2) what is your opinion about crossfit? It works or is better mr charles pliquin workouts. For strenght
    Thank you very mucj

    • Will Brink 12 years ago

      Cross fit is geared toward overall conditioning vs. muscle mass and strength. Anything by Charles will be superior.

  3. Sean 12 years ago

    I have recently had an MRI on my shoulder after having sustained an injury about 9 months ago, my specialist has refered me to see a surgeon early next month for a reconstruction.
    I am very hesitant to have a reconstruction as it means no gym for at least 4 months then rehab time to get back to my current status quo (plus i have a low pain threshold)
    Prior to the accident i used to dumbell press 40kg’s for 3 x 10-12 reps whereas now 10kg dumbells hurt to push because of the nagging impingement of the joint, my question to you or anybody that may be able to offer assistance is after a recon will my shoulder be as structually strong as it was prior to the accident or will it just alleviate the agravation effect that it currently causes.
    I am 42 this year and wonder if it is time to forget being big and strong and maybe settle for being more satisfied with average as this issue has made my training hard and i have certainly lost a lot of very hard earned muscle and gained fat during this period (my own fault I know)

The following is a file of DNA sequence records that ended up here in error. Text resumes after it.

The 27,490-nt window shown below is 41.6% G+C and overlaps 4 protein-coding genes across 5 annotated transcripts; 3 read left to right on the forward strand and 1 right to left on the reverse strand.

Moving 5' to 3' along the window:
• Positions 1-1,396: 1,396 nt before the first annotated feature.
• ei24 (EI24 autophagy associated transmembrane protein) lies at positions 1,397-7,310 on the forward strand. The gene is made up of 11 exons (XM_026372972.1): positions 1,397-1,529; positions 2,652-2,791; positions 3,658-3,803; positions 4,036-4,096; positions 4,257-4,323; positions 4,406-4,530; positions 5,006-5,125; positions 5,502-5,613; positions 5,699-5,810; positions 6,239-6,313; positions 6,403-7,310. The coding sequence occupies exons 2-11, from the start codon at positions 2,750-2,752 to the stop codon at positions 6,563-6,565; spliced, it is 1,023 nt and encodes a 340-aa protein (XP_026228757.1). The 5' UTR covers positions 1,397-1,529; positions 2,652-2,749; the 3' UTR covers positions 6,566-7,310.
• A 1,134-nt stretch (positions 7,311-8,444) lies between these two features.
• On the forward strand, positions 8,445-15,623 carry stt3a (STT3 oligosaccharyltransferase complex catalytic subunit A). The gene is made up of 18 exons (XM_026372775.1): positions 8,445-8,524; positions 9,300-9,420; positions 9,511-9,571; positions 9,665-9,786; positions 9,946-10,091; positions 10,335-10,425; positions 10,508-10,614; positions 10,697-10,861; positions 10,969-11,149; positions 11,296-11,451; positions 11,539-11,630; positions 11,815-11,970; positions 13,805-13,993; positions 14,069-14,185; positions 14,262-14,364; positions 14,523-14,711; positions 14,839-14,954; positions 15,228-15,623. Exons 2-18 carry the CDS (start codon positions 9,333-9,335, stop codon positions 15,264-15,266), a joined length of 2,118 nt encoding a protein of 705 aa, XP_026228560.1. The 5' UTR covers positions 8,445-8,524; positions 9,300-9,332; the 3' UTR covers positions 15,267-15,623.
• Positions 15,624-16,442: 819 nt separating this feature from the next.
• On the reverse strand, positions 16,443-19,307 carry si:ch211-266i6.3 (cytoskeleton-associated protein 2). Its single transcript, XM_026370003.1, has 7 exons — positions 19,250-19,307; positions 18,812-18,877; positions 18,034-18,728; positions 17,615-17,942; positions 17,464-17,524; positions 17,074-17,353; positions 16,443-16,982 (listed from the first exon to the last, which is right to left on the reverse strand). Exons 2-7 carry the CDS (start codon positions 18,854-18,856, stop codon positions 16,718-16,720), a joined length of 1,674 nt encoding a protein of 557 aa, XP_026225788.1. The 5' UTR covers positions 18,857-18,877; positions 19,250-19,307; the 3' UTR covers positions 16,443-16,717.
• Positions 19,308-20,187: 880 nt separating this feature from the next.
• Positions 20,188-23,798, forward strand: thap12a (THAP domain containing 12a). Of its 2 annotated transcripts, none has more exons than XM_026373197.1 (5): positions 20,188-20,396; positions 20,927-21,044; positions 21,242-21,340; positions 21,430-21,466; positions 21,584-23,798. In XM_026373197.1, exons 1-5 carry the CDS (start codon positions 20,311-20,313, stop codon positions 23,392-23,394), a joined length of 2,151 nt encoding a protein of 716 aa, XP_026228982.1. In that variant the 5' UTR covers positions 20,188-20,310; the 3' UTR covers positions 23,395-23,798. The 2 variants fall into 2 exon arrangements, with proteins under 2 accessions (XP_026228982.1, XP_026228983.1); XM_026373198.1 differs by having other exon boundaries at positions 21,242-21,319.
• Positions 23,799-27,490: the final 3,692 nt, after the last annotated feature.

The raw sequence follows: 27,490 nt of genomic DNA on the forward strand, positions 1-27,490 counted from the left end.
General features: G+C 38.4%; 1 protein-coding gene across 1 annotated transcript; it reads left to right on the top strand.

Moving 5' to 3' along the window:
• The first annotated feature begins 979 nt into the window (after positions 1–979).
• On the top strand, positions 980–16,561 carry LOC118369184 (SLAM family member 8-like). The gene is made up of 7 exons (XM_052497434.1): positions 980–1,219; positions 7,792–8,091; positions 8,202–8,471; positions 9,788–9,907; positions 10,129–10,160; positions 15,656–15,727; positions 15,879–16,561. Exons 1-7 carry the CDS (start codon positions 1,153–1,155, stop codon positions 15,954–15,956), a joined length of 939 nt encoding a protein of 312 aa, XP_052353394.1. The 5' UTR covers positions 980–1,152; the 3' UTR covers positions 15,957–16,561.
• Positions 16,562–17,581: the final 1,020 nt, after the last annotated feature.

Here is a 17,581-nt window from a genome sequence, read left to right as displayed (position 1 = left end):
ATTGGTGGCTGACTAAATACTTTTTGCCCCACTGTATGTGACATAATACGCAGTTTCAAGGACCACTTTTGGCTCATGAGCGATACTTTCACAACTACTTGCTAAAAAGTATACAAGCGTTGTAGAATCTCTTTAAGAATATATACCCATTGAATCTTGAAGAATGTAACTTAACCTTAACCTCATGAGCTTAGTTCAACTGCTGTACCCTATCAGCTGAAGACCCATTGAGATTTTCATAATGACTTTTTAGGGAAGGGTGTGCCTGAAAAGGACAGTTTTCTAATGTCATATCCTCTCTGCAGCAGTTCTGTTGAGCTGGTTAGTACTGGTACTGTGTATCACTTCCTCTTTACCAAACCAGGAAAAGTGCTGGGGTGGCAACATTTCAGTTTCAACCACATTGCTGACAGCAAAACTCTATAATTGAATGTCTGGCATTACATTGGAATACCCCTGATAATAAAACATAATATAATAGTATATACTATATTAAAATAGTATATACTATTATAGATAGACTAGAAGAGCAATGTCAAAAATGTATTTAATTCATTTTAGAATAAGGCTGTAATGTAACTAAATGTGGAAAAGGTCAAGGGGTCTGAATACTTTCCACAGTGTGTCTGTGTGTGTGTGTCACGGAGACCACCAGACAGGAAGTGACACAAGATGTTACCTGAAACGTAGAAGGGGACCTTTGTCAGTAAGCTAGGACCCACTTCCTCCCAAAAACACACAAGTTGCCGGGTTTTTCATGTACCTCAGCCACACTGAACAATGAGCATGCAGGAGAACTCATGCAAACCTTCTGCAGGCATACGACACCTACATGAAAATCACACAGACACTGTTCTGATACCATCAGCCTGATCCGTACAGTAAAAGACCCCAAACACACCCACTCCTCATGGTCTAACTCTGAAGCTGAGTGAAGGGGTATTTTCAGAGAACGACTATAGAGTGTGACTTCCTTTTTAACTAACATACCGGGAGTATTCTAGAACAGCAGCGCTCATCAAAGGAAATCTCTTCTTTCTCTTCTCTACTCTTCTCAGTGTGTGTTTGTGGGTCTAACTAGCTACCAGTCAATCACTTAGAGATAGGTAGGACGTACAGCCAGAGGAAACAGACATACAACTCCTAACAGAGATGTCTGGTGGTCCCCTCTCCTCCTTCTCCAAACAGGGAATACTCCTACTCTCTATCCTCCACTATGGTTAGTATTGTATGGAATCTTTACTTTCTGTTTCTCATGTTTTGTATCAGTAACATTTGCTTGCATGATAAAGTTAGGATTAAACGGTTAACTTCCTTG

Your comments would be appreciated

    • Will Brink 12 years ago

      Best person to ask about what type of performance you can expect after reconstruction is the doc/specialist you are working with. The nature of the injury, type of surgery, etc, are all variables I can’t answer. If it’s in need of full reconstruction, my guess is it will be better then what you have now, but possibly not as strong pre injury, but that’s a total guess on my part from the limited info here. Good luck.

  4. Sylvain 11 years ago

    Hi Will, thanks for the great information. I have one question. I have Calcific Tendonidis in my right shoulder. My doctor says with proper exercise this can be fixed easily. Would these exercise help in rectifiying this Calcific Tendonidis? Thanks for the great information you provide us all with.

    • Will Brink 11 years ago

      I don’t know enough about your condition to comment. I’d recommend you follow your doctors and advice, and see what the results are.